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, 14 (10), e0222606

Microliths in the South Asian Rainforest ~45-4 Ka: New Insights From Fa-Hien Lena Cave, Sri Lanka


Microliths in the South Asian Rainforest ~45-4 Ka: New Insights From Fa-Hien Lena Cave, Sri Lanka

Oshan Wedage et al. PLoS One.


Microliths-small, retouched, often-backed stone tools-are often interpreted to be the product of composite tools, including projectile weapons, and efficient hunting strategies by modern humans. In Europe and Africa these lithic toolkits are linked to hunting of medium- and large-sized game found in grassland or woodland settings, or as adaptations to risky environments during periods of climatic change. Here, we report on a recently excavated lithic assemblage from the Late Pleistocene cave site of Fa-Hien Lena in the tropical evergreen rainforest of Sri Lanka. Our analyses demonstrate that Fa-Hien Lena represents the earliest microlith assemblage in South Asia (c. 48,000-45,000 cal. years BP) in firm association with evidence for the procurement of small to medium size arboreal prey and rainforest plants. Moreover, our data highlight that the lithic technology of Fa-Hien Lena changed little over the long span of human occupation (c. 48,000-45,000 cal. years BP to c. 4,000 cal. years BP) indicating a successful, stable technological adaptation to the tropics. We argue that microlith assemblages were an important part of the environmental plasticity that enabled Homo sapiens to colonise and specialise in a diversity of ecological settings during its expansion within and beyond Africa. The proliferation of diverse microlithic technologies across Eurasia c. 48-45 ka was part of a flexible human 'toolkit' that assisted our species' spread into all of the world's environments, and the development of specialised technological and cultural approaches to novel ecological situations.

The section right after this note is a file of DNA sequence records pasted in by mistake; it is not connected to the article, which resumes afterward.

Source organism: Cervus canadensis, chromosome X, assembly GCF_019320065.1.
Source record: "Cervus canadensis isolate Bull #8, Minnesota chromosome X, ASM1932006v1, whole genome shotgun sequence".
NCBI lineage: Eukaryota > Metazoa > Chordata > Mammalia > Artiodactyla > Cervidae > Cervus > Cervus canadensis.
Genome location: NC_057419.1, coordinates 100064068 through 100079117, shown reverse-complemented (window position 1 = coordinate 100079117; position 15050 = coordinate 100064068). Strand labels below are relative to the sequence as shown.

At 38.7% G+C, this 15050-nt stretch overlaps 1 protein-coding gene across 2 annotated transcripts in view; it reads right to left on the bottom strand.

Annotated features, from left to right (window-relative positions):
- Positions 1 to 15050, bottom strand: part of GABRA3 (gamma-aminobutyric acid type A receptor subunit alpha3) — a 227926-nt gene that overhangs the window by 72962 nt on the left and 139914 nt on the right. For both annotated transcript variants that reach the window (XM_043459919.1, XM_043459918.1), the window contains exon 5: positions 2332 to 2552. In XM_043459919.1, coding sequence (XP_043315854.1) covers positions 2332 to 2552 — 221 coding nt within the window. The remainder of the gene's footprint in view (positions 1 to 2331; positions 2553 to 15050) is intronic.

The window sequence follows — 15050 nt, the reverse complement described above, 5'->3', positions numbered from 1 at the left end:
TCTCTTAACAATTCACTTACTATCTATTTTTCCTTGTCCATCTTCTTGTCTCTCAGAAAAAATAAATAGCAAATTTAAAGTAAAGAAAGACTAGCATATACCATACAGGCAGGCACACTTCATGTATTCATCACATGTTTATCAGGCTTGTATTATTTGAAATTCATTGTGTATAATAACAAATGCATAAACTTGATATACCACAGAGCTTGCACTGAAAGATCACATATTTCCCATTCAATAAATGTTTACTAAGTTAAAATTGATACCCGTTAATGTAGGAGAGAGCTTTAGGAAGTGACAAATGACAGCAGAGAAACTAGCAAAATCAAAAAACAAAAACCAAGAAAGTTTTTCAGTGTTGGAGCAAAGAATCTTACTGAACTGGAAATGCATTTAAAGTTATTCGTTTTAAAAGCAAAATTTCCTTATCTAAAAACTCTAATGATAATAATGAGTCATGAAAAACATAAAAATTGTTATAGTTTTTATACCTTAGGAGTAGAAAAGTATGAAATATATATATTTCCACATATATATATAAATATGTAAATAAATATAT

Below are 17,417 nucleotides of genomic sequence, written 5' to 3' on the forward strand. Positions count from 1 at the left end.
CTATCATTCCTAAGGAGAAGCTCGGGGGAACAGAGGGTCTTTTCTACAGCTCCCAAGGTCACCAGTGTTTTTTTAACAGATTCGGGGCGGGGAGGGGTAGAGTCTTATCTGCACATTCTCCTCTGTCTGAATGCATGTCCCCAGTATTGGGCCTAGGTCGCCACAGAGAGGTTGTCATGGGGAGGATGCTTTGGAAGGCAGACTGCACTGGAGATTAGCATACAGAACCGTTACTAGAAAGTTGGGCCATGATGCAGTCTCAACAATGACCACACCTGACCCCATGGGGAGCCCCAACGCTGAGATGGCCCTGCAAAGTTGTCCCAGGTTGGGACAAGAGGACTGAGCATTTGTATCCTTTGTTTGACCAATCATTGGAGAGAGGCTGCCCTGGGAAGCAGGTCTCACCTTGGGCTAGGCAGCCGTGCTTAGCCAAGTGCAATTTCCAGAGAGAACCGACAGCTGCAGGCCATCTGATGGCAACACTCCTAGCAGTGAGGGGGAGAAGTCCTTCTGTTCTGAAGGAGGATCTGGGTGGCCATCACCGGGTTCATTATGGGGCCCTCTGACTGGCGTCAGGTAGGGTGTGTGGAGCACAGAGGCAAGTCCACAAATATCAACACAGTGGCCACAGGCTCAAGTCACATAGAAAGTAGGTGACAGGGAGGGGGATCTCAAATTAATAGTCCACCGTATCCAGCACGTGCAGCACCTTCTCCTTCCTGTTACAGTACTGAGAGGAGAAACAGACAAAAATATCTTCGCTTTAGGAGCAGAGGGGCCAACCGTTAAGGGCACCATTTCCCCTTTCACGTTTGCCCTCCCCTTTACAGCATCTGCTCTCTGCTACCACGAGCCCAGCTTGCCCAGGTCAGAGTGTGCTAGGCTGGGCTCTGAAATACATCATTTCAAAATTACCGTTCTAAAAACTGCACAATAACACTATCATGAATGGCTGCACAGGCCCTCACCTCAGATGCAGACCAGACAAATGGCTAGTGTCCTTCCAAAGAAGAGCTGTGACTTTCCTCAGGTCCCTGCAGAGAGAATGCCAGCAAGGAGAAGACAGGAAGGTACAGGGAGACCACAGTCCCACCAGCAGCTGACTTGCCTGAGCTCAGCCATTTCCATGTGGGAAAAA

Conflict of interest statement

The authors have declared that no competing interests exist.


Fig 1
Fig 1. Map of the position of Fa-Hien Lena relative to Sri Lanka’s vegetation zones.
Fig 2
Fig 2. Fa-Hien Lena site plan.
A) Elevation map of Fa-Hien Lena and surroundings. Levels based on T.B.M -200m; B) Section plan of Fa-Hien Lena; C) Ground plan of site B; D -E) Ground plan of the excavated area in 2009 and 2012.
Fig 3
Fig 3. Fa-Hien Lena site stratigraphy.
A) South wall end of the 2010 excavation taken from Wedage et al. [26]; B) South wall end of the 2012 excavation. Colours represent Munsell colour values of sediments. Phases D, C, B, and A, and their associated radiocarbon age brackets (see also [26]). Yellow star shows human fossil identified by Kennedy [27], see also Wedage et al. [26].
Fig 4
Fig 4. Frequency of quartz types by chronological phases recorded at Fa-Hien Lena Cave.
Fig 5
Fig 5. Cores of Phase D and C: bipolar core (no. 4, 5, 6), bipolar orthogonal core (no. 1, 2, 7, 8), unidirectional abrupt core (no. 3).
Fig 6
Fig 6. Flakes of Phase D and C: bipolar flake (no. 1, 5, 6, 14), bipolar orthogonal flake (no. 3, 7, 8, 9, 11, 13), splinter flake (no. 4, 10, 12), bipolar flake with siret sensu stricto fracture (no. 2), unidirectional flake fragment on chert (no. 15), semi-cortical flake on chert (no. 16).
Fig 7
Fig 7. Microlithic tools in Phase D of Fa-Hien Lena Cave.
Fig 8
Fig 8. Cores in Phase B and A: bipolar core (3, 7), bipolar orthogonal core (1, 2, 4, 5, 6).
Fig 9
Fig 9. Flakes in Phase B and A: bipolar flake (1, 2, 3, 8, 12, 15, 16), bipolar orthogonal flake (9), splinter flake (4, 6, 7, 10, 11, 13, 14), unidirectional flake fragment in chert (5).
Fig 10
Fig 10. Log transformation plot of weight and length of cores in crystal and milky quartz of Fa-Hien Lena.

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Grant support

OW is supported by the research council of the University of Sri Jayewardenepura (RC-USJ). KD was funded by a NERC Grant for Radiocarbon Dating at the University of Oxford. OW, PR, AP, NB, MDP, and PR were funded by the Max Planck Society (Max Planck Gesellschaft). The funders had no role in study design, data collection and analysis, decision to publish, or preparation of the manuscript.